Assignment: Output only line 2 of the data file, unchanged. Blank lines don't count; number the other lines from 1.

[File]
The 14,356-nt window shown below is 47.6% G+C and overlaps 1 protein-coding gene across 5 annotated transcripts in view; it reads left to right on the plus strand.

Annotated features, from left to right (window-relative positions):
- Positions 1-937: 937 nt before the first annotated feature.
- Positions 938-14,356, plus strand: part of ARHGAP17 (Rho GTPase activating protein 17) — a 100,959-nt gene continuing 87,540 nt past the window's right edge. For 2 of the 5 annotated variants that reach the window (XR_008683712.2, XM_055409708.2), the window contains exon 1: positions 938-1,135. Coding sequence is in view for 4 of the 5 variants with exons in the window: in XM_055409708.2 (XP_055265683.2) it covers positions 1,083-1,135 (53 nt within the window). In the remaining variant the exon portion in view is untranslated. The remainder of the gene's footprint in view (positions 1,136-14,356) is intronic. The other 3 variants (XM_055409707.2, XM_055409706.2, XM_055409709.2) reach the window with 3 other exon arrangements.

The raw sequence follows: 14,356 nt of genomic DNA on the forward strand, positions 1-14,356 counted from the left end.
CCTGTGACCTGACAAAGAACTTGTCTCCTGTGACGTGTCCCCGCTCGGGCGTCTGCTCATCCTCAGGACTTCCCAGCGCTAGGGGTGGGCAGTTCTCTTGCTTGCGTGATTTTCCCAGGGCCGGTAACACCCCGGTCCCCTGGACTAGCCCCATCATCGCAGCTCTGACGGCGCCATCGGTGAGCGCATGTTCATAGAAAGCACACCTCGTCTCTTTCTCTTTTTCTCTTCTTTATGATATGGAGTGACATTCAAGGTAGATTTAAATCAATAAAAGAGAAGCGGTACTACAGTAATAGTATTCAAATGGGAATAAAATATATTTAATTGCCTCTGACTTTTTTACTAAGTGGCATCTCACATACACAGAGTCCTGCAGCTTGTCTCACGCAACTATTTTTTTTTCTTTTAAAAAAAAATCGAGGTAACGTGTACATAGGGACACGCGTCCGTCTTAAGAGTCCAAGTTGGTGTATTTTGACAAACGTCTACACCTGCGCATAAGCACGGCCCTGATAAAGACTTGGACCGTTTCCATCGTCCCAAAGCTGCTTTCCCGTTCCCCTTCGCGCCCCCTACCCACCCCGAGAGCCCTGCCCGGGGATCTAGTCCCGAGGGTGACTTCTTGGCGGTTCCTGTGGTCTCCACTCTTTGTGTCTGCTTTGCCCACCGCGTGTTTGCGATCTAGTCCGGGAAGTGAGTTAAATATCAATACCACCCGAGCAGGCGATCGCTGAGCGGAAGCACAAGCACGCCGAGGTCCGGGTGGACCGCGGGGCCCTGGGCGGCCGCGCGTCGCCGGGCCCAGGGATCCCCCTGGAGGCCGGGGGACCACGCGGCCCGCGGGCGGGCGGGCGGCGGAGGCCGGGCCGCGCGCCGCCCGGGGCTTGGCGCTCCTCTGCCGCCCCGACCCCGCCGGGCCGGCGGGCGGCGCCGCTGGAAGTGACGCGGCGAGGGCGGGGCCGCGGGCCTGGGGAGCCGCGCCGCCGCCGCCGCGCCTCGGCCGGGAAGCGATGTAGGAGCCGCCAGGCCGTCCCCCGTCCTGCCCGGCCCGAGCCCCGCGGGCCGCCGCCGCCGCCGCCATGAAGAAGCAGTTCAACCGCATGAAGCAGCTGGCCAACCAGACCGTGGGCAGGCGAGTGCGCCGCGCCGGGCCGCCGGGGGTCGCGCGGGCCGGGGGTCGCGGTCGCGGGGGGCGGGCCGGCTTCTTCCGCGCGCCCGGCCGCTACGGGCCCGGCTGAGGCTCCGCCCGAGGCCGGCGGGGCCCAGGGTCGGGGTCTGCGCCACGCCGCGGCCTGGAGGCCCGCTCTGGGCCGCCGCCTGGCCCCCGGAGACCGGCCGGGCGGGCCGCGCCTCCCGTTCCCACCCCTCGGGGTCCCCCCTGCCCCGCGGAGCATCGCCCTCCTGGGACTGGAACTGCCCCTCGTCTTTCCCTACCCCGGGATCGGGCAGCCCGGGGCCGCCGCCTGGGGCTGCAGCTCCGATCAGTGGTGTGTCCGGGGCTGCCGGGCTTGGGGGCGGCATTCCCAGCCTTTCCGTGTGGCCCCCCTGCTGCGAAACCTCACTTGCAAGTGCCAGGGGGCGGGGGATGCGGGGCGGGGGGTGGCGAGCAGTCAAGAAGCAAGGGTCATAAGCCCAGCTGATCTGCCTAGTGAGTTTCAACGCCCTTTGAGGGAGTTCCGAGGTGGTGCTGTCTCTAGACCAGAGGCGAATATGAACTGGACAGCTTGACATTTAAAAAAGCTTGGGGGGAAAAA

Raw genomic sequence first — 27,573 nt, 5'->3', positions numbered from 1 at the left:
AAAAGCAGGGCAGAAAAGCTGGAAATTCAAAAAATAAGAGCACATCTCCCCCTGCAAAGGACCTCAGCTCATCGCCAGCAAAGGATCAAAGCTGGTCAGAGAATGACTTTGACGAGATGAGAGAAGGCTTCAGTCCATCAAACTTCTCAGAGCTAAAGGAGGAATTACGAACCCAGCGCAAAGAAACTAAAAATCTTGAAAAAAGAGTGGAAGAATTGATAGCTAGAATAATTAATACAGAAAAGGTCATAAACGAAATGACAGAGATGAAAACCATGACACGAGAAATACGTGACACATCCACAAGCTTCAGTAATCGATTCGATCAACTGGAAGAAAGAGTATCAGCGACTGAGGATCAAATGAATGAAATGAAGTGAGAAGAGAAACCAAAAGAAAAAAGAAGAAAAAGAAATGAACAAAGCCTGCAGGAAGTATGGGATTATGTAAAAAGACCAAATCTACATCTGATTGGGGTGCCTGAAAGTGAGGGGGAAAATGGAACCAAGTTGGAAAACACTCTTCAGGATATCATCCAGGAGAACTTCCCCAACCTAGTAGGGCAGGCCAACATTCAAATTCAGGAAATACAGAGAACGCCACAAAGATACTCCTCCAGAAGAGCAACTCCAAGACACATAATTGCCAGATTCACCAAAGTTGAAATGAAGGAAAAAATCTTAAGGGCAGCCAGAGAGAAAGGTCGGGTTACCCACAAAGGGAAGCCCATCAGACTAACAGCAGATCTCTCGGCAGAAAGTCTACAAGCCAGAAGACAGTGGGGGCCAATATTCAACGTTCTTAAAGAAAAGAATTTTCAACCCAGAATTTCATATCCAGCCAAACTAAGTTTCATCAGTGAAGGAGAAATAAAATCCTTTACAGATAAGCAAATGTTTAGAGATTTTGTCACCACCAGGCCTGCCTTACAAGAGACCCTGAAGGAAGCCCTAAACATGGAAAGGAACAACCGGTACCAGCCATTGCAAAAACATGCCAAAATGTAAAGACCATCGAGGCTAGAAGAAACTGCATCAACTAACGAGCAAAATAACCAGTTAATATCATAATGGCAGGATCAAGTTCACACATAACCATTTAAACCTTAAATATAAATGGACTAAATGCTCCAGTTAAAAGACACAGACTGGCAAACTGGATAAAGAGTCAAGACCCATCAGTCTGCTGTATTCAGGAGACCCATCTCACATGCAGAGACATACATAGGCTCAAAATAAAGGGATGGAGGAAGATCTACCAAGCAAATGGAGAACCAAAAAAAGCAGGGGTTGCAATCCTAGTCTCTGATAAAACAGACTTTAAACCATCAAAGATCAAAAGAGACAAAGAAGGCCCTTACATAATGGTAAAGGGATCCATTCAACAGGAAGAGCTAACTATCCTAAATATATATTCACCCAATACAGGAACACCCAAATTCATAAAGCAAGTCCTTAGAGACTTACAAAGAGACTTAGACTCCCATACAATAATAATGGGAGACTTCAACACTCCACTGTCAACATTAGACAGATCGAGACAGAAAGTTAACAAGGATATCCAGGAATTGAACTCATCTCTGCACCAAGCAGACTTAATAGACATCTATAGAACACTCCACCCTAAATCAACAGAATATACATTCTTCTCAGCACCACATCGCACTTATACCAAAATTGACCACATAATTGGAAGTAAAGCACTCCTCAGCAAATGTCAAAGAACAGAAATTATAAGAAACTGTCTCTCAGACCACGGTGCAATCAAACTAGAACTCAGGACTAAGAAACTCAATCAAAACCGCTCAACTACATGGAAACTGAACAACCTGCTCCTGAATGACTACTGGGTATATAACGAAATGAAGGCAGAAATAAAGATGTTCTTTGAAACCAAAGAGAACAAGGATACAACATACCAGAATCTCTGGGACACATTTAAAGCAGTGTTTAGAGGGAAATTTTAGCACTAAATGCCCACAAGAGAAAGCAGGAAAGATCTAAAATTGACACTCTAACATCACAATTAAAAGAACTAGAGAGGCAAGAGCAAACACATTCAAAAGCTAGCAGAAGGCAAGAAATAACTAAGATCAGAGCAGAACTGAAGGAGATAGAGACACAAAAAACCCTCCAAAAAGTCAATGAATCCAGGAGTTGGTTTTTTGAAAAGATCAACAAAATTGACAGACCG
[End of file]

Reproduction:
Annotated features, from left to right (window-relative positions):